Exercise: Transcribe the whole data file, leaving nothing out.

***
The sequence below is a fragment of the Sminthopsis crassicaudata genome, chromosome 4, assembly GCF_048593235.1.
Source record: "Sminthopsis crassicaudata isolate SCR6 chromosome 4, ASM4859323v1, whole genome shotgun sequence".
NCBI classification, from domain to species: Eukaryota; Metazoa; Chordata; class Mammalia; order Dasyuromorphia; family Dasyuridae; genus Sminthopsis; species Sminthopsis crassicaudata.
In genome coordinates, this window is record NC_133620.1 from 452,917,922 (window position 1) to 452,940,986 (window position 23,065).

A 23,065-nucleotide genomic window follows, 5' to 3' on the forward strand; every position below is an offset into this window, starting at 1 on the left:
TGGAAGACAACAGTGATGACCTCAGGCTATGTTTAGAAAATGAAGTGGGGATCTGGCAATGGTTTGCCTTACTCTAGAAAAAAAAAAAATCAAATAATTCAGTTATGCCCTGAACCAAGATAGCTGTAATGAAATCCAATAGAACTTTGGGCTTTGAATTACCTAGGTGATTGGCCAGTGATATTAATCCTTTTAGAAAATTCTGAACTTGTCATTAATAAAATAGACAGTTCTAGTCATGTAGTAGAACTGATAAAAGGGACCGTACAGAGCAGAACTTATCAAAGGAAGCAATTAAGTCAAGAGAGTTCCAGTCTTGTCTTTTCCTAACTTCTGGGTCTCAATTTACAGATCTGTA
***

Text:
The sequence below is a fragment of the Sminthopsis crassicaudata genome, chromosome 4, assembly GCF_048593235.1.
Source record: "Sminthopsis crassicaudata isolate SCR6 chromosome 4, ASM4859323v1, whole genome shotgun sequence".
NCBI classification, from domain to species: Eukaryota; Metazoa; Chordata; class Mammalia; order Dasyuromorphia; family Dasyuridae; genus Sminthopsis; species Sminthopsis crassicaudata.
In genome coordinates, this window is record NC_133620.1 from 452,917,922 (window position 1) to 452,940,986 (window position 23,065).

A 23,065-nucleotide genomic window follows, 5' to 3' on the forward strand; every position below is an offset into this window, starting at 1 on the left:
TGGAAGACAACAGTGATGACCTCAGGCTATGTTTAGAAAATGAAGTGGGGATCTGGCAATGGTTTGCCTTACTCTAGAAAAAAAAAAAATCAAATAATTCAGTTATGCCCTGAACCAAGATAGCTGTAATGAAATCCAATAGAACTTTGGGCTTTGAATTACCTAGGTGATTGGCCAGTGATATTAATCCTTTTAGAAAATTCTGAACTTGTCATTAATAAAATAGACAGTTCTAGTCATGTAGTAGAACTGATAAAAGGGACCGTACAGAGCAGAACTTATCAAAGGAAGCAATTAAGTCAAGAGAGTTCCAGTCTTGTCTTTTCCTAACTTCTGGGTCTCAATTTACAGATCTGTA